Press Release After the Day
of National Concern, 1997
On Thursday, November 6, 1997, in schools across America, young people
made a strong collective statement renouncing the violent use of guns.
Students from New York, Bridgeport, Chicago, Seattle, Atlanta, Miami,
Milwaukee, Minneapolis, Phoenix, Oakland, Richmond, the District of Columbia,
and hundreds of communities in between signed a simple and voluntary Pledge:
"I promise that I will never carry a gun to school; I will never
use a gun to settle a dispute; and I will use my influence with my friends
to keep them from using guns to settle disputes."
The Pledge is followed by an acknowledgment of the power of this decision:
"My individual choices and actions, when multiplied by those of young
people throughout the country, will make a difference. Together, by honoring
this pledge, we can reverse the violence and grow up in safety."
The initiative grew out of a chance meeting in a hallway in the Hart
Senate Office Building between then-Senator Bill Bradley and Mary Lewis
Grow, who initiated the idea. In 1996, Senator Bradley, who serves as
Honorary Chair of the observance, introduced a bipartisan Senate Resolution
calling for a Day of National Concern about Young People and Gun Violence
and a national distribution, on that day, of the Student Pledge Against
In 1997, Senators Murray (D-WA) and Kempthorne (R-ID) sponsored
the Senate Resolution, which, like the previous year's, passed by unanimous
The White House issued a proclamation calling for November 6 to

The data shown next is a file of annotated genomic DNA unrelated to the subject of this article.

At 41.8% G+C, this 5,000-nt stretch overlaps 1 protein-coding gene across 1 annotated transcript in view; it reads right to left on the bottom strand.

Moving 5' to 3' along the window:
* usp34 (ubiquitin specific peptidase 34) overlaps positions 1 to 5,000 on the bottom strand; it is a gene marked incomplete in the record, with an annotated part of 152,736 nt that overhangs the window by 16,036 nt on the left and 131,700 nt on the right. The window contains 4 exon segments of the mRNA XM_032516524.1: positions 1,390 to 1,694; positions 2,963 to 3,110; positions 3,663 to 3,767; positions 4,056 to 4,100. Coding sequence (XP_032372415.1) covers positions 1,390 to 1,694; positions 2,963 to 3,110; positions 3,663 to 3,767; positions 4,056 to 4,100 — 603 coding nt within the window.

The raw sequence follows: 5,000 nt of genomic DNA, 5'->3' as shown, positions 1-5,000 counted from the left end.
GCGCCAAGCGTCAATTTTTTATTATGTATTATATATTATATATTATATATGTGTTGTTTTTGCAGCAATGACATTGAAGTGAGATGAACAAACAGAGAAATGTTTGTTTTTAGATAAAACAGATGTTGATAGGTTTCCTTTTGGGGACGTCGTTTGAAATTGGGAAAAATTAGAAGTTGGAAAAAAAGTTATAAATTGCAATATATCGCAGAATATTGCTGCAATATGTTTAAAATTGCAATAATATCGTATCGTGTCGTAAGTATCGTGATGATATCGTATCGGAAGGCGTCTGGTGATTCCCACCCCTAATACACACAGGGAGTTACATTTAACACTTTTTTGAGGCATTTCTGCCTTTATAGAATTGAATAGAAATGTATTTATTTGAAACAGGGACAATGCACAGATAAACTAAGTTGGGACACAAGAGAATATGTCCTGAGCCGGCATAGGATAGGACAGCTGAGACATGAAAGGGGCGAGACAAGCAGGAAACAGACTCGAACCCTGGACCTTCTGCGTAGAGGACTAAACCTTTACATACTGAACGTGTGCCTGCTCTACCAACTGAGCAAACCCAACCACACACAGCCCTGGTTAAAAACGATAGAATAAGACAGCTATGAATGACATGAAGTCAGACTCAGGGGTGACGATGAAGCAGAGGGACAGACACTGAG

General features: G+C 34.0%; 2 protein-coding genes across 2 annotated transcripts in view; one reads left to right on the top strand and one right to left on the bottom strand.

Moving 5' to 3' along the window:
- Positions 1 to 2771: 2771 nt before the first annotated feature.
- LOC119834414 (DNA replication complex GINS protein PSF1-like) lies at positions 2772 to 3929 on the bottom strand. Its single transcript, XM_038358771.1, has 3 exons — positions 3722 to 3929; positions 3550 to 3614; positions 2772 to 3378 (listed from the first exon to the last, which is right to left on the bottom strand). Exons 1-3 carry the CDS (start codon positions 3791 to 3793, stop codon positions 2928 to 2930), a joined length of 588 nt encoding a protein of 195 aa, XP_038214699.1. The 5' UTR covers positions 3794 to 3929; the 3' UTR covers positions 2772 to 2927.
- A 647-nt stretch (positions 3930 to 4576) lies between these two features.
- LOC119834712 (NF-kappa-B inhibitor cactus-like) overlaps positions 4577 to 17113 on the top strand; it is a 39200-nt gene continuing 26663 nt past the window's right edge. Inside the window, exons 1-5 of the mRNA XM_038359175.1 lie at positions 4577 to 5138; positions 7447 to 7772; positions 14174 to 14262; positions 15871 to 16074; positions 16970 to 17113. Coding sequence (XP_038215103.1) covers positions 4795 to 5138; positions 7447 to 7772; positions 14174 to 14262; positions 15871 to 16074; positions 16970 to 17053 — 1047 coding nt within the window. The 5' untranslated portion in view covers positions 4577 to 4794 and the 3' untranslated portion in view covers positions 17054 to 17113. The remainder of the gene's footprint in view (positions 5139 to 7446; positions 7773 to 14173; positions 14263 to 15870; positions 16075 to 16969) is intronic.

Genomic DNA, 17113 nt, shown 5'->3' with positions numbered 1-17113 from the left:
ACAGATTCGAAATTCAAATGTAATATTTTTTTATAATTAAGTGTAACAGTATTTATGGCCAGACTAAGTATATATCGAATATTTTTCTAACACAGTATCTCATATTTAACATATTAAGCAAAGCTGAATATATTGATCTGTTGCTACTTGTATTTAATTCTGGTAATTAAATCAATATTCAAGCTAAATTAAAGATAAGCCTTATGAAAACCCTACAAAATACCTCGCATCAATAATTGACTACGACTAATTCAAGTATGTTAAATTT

be observed as a Day of National Concern about Young People and Gun Violence.
Among places highlighting Thursday's observance:
- Washington State: In Washington State, more than 120 schools made
a commitment to participation in the Student Pledge. On Thursday, Seattle's
Superintendent of Schools, John Stanford, led a Peace March, with student
representatives coming to Seattle from all over the state.
- Richmond, Virginia: In Richmond, the Mayor and a number of agencies
and organizations came together to coordinate their activities. The
Richmond Education Association donated books appropriate to the theme
to each of the public schools and to all the public libraries in the
city. Various schools had speakers and assemblies and the Public Libraries
displayed the donated books and related materials. All of the City's
schools distributed the Pledge, and the Richmond Housing Authority offered
pledge signing opportunities in the Housing Communities. Initiative
for the City-wide observance came from Richmond's Youth Services Commission.
- Chicago: From the Chicago Police Department, an Investigator
who worked on the observance said that in twenty-two years of Police
work, she had rarely been part of something that had been more wonderful.
The radio music station listened to by most Chicago Teens donated more
than an hour of air time to a call-in show that was beamed into schools
and throughout the city. During that time, students heard from Mayor
Richard Daley, who led the students in oral recitation of the Pledge
Against Gun Violence (which they had also recieved in written form),
from both of Illinois' U.S. Senators: Carol Mosely-Braun and Richard
Durbin, from Superintendent of Schools Paul Valaas, Police
Superintendent Matt Rodriguez, and from two students who talked
movingly about their own reasons for wanting their peers to turn away